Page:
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From Jochen Theodorou <blackd...@gmx.org>
Subject Re: New Workflow…
Date Mon, 27 Apr 2015 16:44:02 GMT
Am 27.04.2015 15:51, schrieb Emmanuel Lécharny:
[...]
> No, you can have someone who is not a committer, who send a pull
> request, which is reviewed by a committer. Actually, CTR works this way
> for external contributiions, and it's not really a huge pain.

I don't perceive that as CTR, but well, we seem to have different 
understandings here. Sure, you do a pull request with a commit. But that 
commit usually does not go into the normal repository - at least on 
github, which is the only platform I know supporting something like a 
pull request. But the traditional git-DCVS way works similar. I do local 
changes and make them available to someone higher in the chain, who will 
then pull them from me or not. Still this is more a review first, then 
merge (commit to higher repository) process to me, not one where I 
commit to a repository I don't "own" first.

> For RCT, that would again be more costly : not only you will need a
> committer to review the PR? but you would also need at least anouther
> committer to do the same.

don't even know what RCT stands for ;)

[...]
>> With that, this process is useless for the group of people where it is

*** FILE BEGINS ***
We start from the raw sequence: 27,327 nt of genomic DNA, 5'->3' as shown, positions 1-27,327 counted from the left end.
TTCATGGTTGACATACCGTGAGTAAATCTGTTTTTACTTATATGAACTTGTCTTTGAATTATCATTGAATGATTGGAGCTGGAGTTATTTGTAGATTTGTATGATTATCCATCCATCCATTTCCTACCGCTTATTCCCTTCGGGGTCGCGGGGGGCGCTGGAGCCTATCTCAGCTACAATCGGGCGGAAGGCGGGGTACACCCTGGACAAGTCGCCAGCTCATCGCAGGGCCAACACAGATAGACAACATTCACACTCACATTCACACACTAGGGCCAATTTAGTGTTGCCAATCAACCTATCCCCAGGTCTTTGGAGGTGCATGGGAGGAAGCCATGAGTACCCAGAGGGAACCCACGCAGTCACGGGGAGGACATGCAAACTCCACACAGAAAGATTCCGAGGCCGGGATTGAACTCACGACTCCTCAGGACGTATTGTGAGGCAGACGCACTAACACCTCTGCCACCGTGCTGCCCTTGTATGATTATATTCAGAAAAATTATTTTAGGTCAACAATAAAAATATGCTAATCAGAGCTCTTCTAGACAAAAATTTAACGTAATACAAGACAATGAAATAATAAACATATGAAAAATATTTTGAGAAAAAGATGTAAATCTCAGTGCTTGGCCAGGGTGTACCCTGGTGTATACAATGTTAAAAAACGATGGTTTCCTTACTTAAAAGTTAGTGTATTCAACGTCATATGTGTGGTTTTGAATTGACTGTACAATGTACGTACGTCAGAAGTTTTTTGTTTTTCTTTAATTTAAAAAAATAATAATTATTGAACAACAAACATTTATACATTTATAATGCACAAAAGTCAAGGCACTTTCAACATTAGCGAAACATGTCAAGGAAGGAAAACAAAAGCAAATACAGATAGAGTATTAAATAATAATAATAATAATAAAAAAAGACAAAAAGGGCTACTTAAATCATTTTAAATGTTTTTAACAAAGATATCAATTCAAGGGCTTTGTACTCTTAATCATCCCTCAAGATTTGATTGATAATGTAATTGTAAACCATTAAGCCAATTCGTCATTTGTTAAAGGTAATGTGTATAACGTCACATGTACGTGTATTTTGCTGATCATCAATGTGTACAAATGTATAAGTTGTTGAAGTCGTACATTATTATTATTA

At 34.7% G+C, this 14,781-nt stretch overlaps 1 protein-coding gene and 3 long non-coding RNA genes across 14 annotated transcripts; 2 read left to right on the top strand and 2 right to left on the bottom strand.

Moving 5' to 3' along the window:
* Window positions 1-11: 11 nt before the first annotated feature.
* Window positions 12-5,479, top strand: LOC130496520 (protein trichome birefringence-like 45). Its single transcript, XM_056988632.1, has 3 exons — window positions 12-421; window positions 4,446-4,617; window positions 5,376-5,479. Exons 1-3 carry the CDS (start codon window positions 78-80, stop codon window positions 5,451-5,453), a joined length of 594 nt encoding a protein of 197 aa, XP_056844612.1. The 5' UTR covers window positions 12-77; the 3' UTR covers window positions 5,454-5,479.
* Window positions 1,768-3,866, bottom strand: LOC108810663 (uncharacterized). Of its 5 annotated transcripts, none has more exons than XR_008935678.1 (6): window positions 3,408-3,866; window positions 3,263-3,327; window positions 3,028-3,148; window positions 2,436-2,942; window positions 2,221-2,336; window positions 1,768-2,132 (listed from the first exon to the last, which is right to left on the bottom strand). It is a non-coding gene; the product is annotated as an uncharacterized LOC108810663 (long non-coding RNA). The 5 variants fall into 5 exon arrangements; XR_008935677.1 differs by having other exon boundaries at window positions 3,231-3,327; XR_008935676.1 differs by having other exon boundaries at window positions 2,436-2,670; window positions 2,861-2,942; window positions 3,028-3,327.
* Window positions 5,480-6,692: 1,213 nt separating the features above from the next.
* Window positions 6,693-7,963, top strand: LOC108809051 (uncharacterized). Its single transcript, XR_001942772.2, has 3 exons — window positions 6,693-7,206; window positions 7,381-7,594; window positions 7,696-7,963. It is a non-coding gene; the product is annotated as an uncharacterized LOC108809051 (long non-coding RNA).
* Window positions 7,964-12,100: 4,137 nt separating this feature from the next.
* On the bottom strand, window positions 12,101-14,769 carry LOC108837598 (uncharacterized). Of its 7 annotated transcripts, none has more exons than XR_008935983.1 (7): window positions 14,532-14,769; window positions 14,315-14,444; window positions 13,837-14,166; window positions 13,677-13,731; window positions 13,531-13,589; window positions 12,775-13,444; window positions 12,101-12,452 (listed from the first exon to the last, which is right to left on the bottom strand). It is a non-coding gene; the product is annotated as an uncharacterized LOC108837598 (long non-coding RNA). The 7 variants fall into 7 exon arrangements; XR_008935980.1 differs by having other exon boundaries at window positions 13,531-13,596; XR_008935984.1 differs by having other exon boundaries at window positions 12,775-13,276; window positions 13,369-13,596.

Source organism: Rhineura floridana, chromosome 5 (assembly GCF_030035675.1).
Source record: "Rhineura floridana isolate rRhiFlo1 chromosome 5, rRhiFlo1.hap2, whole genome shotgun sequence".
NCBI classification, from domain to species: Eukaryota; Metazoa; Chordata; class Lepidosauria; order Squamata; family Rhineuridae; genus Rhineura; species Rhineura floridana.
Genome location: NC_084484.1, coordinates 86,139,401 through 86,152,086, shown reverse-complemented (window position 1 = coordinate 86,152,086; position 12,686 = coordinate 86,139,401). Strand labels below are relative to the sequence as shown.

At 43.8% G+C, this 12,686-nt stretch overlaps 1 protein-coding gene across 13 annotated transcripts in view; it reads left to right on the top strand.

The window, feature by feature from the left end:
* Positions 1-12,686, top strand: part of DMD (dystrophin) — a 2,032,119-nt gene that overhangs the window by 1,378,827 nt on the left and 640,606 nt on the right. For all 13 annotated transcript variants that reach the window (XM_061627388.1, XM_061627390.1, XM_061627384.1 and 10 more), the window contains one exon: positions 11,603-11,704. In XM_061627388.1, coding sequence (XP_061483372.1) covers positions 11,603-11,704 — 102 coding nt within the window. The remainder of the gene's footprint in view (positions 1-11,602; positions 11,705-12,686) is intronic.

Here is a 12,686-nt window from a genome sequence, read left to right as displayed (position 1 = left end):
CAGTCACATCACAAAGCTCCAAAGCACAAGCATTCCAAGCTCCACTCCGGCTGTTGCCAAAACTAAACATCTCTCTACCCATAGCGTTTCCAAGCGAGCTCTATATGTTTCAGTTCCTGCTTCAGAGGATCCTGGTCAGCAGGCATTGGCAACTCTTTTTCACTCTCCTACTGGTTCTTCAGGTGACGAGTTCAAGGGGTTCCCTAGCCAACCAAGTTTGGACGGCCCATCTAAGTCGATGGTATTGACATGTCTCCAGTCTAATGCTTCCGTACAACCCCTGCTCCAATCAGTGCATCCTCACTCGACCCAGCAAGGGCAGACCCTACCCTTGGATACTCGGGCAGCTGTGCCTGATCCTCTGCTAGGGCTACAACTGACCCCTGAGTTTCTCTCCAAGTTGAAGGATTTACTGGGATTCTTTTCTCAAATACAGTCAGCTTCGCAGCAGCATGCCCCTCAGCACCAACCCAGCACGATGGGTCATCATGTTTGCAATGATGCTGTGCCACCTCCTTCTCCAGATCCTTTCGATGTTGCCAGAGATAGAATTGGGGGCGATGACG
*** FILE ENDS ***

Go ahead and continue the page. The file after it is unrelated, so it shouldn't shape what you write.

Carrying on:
>> most needed: newcomers and striving to be committers. Which means you
>> need a review before commit in any case.
> Yes. But again, are you taling about CTR or RCT ?
>>
>>> - for some critical projects, it's r-t-c (Review Then Commit). I think
>>> this is what httpd is doing. If you think that the groovy project is at
>>> risk then switch to r-t-c.
>>
>> In general it has the same time problem, only that you have to deal
>> less with broken builds, but the review time will be  there as well of
>> course, and if you have to do this for every commit, you better have
>> an not too active project or you are going to be crazy or spend a lot
>> of time. But for new contributors, this is the better way in my
>> experience.
>
> Indeed. And to save you time, better accept a contributor as a committer
> quickly than waiting for 100 PR from him ! In my experience, it's easier
> to mitigate a bad committer (someone who break the build with their
> commits) than to spend time reviewing every contribution for ever. At
> some point, you have to trust active contributors to be good committers !

I still review all commits to most of groovy, but only if I have the 
time, if I am curious about the solution or the general approach and 
there was not enough communication about this before hand, or if the 
commit is possibly doing changes I have to know of for my current work. 
This has nothing to do with not trusting. Some parts, like the AST 
representation of generics for example, are so bad in Groovy, that 
anything, that does a bit more complex logic needs a second or third 
look. Actually I am usually happy if people review my code and show me 
mistakes I made or ask why I did this and that. For me that is part of 
ensuring code quality.

>>> FTR, I deal with pull-requests for the MINA project, and it works simply
>>> fine. I can review the code, and I can decide to apply it - or not.
>>
>> sure, I was just pointing out, that Gerrit is for me most likely no
>> replacement for github
> Most certainly. There is no magic bullet, sadly :/

The question is for what/whom we would use gerrit, if we would use it. 
Reviewing all committs? Not sure we can do that.

bye blackdrag

-- 
Jochen "blackdrag" Theodorou
blog: http://blackdragsview.blogspot.com/


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